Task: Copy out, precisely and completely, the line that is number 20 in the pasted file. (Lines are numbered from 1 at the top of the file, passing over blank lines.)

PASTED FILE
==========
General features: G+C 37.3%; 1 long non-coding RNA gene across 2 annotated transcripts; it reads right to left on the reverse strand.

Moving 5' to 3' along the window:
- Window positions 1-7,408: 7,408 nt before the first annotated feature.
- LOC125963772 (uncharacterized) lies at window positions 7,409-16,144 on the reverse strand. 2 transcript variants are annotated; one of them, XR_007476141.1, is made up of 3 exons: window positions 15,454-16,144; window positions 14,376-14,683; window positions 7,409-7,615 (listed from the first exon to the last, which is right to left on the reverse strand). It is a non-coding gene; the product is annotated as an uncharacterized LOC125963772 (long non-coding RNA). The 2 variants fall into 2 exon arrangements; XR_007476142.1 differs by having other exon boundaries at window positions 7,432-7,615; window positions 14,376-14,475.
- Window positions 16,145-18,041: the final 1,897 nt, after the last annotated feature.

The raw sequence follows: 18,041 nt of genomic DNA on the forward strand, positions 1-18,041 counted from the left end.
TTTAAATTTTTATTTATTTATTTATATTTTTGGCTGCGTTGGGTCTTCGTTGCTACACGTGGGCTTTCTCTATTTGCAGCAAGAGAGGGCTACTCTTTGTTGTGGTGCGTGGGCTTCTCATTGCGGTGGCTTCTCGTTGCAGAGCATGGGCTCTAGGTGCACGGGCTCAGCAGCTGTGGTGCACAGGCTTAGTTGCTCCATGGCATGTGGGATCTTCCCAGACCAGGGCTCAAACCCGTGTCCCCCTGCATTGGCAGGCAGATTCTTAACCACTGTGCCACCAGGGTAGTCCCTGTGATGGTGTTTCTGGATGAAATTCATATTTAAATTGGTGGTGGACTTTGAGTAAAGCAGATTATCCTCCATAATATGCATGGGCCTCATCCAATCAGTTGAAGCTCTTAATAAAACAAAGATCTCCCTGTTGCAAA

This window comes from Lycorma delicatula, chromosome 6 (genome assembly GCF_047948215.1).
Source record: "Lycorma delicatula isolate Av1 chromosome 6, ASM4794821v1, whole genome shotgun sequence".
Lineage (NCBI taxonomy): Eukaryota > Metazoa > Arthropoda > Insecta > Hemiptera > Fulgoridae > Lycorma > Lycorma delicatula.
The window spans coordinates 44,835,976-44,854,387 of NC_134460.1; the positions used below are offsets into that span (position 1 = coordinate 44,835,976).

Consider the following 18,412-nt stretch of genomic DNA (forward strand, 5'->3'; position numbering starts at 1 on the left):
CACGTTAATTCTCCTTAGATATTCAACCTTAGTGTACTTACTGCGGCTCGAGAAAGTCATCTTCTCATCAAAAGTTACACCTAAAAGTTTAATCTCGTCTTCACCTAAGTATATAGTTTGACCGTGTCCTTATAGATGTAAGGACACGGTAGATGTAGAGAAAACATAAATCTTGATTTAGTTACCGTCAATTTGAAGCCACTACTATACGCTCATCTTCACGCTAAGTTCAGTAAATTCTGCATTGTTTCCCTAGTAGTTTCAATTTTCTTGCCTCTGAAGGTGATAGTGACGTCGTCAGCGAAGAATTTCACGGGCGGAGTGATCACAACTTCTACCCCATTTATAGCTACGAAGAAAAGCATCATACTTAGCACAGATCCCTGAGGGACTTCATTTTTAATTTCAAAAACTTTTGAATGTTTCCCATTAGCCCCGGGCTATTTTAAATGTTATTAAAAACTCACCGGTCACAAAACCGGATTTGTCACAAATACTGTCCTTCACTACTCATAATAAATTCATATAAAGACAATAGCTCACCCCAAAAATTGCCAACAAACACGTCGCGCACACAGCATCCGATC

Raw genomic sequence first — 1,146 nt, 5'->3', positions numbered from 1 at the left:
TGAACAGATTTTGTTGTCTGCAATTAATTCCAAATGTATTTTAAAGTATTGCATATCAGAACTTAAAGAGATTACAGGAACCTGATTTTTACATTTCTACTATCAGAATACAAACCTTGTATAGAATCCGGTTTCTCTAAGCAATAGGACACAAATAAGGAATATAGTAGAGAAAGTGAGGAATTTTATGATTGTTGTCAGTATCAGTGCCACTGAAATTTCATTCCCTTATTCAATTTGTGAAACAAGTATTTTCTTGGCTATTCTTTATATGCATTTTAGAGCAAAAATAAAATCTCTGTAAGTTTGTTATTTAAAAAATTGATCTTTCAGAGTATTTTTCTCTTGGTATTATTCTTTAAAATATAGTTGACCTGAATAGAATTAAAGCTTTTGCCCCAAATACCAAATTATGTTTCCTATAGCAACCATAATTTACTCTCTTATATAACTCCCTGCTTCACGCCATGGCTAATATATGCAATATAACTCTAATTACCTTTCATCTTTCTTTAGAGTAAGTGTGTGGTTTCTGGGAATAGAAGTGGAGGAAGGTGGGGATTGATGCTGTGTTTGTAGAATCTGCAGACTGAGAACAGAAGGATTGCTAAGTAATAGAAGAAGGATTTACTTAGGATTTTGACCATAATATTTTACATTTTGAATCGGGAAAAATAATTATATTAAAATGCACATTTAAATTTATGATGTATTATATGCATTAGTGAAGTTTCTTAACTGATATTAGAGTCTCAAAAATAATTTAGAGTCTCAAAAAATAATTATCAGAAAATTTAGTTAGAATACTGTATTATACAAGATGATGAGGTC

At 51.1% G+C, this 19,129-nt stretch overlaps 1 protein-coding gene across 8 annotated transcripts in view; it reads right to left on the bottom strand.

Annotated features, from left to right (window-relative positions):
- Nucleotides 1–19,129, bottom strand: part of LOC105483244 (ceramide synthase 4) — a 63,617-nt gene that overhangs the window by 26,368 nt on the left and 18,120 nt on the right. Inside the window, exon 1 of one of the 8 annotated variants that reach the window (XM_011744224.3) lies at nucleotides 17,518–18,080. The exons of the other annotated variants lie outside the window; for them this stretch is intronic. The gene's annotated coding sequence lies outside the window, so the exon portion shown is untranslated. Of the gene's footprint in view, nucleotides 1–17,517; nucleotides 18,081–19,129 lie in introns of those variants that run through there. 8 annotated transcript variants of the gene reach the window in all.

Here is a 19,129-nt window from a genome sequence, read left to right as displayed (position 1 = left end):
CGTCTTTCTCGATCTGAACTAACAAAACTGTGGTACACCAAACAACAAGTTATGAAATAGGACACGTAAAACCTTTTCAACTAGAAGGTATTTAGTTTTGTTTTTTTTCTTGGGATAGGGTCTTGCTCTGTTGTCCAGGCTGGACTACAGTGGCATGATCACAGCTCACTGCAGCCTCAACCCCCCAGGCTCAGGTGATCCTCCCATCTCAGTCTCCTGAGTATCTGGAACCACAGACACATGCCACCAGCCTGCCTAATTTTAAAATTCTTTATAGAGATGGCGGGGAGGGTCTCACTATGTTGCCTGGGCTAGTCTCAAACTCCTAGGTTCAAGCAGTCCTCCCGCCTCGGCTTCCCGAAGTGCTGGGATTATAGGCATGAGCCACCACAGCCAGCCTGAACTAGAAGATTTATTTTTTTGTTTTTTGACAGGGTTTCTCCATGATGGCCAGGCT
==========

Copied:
CGTCTTTCTCGATCTGAACTAACAAAACTGTGGTACACCAAACAACAAGTTATGAAATAGGACACGTAAAACCTTTTCAACTAGAAGGTATTTAGTTTTGTTTTTTTTCTTGGGATAGGGTCTTGCTCTGTTGTCCAGGCTGGACTACAGTGGCATGATCACAGCTCACTGCAGCCTCAACCCCCCAGGCTCAGGTGATCCTCCCATCTCAGTCTCCTGAGTATCTGGAACCACAGACACATGCCACCAGCCTGCCTAATTTTAAAATTCTTTATAGAGATGGCGGGGAGGGTCTCACTATGTTGCCTGGGCTAGTCTCAAACTCCTAGGTTCAAGCAGTCCTCCCGCCTCGGCTTCCCGAAGTGCTGGGATTATAGGCATGAGCCACCACAGCCAGCCTGAACTAGAAGATTTATTTTTTTGTTTTTTGACAGGGTTTCTCCATGATGGCCAGGCT